Summer 2016: A look back

WASHINGTON — Goodbye, summer of 2016.

As we mark the unofficial end of summer on Labor Day, here’s a look back at the eventful — and, at times, tumultuous — past three months.

Wave of terror

The world was stunned as the summer began with a terror attack at a nightclub in Orlando. In a few short weeks, this dark moment would become just the first in a series of mass casualty attacks around the globe — the Istanbul airport, a bakery in Bangladesh and an independence day celebration in France.

In the early morning hours of June 12 a gunman killed 49 people and wounded 53 at the Pulse nightclub in Orlando. The shooter called 911 during his rampage to claim allegiance to ISIS.

On June 28, attackers armed with guns and explosives detonated their bombs at Istanbul’s Ataturk Airport, killing 44 people. ISIS was believed to have been involved in the planning of the attack.

On July 1, attackers stormed a popular bakery in Dhaka, the capital of Bangladesh, and seized dozens of hostages. The gunmen killed 21 hostages and two police officers. ISIS claimed responsibility for the attack through its media branch, Amaq.

On July 3, a suicide truck bomb ripped through a busy shopping district in Baghdad in a coordinated attack that killed 292 people. ISIS claimed responsibility for the attack.

On July 14, a man drove a 20-ton truck into the crowds celebrating Bastille Day in Nice, France, during a fireworks celebration. The ISIS-inspired attack killed 85 people and injured more than 200 others.

Germany also saw a spate of attacks throughout July, including an ax attack, a mass shooting, a machete assault and a suicide blast in the Bavaria region.

Olympics: ‘Better than expected’

Leading up to the Rio Olympics, the world watched Brazil nervously: the city and country seemed unprepared, entangled in political and economic turmoil, struggling with an outbreak of Zika, all while security concerns increased.

Despite the doom and gloom over the 2016 summer Olympics, Rio pulled it off. Sure, there were mishaps along the way, but fans in Rio said it was “better than expected.” A spokesman for the International Olympic Committee described it as a “fantastic legacy” — although it ended up costing Brazil $4.6 billion.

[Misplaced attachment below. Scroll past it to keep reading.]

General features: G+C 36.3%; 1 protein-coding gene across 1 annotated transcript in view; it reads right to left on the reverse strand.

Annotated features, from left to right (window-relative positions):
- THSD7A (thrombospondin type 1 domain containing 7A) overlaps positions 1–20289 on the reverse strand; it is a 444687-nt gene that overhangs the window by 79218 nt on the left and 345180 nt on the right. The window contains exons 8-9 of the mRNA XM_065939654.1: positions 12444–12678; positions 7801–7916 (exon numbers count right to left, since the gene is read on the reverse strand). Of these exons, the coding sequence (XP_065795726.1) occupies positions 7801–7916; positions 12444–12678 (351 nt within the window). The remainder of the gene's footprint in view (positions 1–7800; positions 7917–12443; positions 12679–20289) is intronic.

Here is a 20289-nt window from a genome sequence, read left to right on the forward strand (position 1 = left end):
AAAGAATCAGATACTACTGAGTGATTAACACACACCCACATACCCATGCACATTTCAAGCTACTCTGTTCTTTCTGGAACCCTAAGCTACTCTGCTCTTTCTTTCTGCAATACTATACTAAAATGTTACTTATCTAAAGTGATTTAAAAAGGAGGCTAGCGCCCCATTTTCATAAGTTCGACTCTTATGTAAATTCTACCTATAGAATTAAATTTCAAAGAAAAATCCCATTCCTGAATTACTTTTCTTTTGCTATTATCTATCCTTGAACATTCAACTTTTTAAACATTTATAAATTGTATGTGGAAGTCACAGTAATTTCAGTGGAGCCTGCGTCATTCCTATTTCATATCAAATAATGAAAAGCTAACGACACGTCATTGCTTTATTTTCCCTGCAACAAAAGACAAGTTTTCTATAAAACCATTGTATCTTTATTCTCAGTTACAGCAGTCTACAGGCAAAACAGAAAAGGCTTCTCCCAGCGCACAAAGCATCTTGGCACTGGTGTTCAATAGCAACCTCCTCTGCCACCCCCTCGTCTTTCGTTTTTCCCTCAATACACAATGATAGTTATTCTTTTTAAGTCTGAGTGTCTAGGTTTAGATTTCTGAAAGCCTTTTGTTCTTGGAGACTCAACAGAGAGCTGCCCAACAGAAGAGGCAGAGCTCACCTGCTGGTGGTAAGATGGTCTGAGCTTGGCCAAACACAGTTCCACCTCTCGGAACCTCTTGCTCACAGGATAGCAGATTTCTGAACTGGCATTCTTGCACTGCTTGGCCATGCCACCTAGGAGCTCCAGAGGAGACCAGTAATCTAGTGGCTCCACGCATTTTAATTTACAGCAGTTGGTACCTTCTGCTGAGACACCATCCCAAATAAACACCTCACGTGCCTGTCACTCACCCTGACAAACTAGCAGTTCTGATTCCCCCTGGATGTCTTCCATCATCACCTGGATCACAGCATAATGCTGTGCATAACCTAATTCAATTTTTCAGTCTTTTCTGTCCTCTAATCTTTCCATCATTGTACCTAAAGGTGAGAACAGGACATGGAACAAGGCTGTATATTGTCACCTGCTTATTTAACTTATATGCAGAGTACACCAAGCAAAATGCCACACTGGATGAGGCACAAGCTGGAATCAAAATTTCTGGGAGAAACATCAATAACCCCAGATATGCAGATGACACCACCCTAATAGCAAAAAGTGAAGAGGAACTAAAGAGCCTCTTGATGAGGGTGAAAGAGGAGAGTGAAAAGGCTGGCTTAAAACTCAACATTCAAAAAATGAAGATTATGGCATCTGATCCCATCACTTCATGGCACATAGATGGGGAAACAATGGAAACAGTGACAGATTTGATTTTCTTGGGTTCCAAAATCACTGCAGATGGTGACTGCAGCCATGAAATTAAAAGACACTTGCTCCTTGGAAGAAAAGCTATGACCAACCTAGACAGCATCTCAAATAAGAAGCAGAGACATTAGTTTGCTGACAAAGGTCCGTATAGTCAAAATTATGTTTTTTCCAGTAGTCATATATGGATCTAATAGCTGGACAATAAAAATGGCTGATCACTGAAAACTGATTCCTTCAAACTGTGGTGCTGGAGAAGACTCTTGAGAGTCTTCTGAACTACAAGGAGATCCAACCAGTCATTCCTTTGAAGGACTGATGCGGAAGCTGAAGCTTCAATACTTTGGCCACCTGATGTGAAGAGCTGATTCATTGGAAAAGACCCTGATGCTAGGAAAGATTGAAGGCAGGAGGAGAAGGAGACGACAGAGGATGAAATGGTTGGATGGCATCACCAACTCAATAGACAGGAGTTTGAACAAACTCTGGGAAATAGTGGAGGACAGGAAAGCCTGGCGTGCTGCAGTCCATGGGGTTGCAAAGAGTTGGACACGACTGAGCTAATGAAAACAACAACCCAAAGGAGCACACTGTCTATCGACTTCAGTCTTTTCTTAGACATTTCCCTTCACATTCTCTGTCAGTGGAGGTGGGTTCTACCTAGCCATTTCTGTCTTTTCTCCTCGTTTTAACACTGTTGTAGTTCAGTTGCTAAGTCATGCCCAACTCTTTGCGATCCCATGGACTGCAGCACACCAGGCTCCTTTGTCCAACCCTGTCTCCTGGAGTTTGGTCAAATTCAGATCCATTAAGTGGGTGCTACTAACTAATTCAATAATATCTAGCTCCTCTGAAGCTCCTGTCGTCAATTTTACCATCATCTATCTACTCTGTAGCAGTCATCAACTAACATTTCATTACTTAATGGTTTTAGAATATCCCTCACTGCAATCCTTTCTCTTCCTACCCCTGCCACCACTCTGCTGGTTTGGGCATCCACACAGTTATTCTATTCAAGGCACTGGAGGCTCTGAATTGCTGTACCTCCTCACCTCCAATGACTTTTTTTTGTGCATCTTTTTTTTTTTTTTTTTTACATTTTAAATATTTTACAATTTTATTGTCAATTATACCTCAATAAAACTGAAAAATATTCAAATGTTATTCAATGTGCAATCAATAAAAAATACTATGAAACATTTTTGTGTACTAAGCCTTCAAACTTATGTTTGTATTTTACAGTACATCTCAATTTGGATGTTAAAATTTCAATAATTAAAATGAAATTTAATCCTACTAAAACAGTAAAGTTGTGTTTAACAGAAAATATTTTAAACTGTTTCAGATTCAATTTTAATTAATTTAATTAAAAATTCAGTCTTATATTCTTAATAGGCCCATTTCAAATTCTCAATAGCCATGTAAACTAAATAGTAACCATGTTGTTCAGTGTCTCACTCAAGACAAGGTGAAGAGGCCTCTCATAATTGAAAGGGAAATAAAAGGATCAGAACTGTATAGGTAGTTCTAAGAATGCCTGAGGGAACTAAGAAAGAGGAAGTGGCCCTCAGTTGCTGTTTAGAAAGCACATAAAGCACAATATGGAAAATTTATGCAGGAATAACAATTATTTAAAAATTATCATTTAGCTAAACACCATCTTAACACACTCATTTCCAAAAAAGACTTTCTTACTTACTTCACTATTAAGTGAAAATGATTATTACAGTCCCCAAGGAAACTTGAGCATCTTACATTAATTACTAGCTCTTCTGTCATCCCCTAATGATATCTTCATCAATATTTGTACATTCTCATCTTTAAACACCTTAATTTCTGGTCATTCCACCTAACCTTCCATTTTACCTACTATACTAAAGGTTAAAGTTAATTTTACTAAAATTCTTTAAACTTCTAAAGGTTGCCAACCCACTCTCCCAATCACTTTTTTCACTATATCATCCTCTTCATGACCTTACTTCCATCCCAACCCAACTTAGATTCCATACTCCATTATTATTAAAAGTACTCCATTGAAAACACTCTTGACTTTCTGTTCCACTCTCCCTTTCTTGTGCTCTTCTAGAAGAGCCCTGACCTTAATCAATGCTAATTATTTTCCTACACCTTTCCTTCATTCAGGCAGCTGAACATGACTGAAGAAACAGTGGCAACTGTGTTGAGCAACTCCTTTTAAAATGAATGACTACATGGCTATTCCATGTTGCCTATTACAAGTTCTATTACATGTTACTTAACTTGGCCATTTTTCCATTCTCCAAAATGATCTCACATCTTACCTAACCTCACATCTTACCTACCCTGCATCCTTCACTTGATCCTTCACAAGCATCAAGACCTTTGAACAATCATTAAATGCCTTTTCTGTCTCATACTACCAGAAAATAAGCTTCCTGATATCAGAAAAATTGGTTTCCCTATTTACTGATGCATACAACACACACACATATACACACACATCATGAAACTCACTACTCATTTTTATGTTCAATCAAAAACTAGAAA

Also in Rio, Simone Biles became a household name and Olympic favorites like Usain Bolt and Michael Phelps re-catapulted back into the spotlight.

Brexit stuns

Approved by a national referendum in June, Britain’s EU departure had a ripple effect across the world economy.

The separation will affect UK trade around the world. UK exports and imports goods and services worth just over $1.3 trillion a year. When the UK leaves the EU (in 2019, at the earliest), it will have to renegotiate trade terms with the EU, the WTO and every other partner.

The vote resulted in political upheavals. David Cameron resigned. Theresa May became the new prime minister.

Black lives, blue lives

Protesters took to the streets demanding answers after the killings of two black men by police in early July. Philando Castile was shot while in a car in Minnesota, and Alton Sterling was shot outside a convenience store in Baton Rouge, Louisiana. Both killings were captured on video and posted online.

Protests against the police shootings were held throughout major US cities. During a protest in Dallas on July 7, a sniper who said he was targeting white police officers killed five people and wounded 12.

In Baton Rouge, an ex-Marine shot six cops, killing three of them on July 17.

Violent protests rocked Milwaukee after the shooting of Sylville Smith in mid-August.

Pokemon Go took over

Pokemon Go was the perfect summertime distraction.

Players have lost weight walking around trying to catch them all, some have fallen off cliffs in their pursuit, and people have started making eye contact with each other.

People we lost

Is 2016 the year of celebrity deaths? It sure felt like it this summer — we said goodbye to actor Gene Wilder, Mexican musical icon Juan Gabriel, Nobel Peace Prize laureate Elie Wiesel and legendary college basketball coach Pat Summit.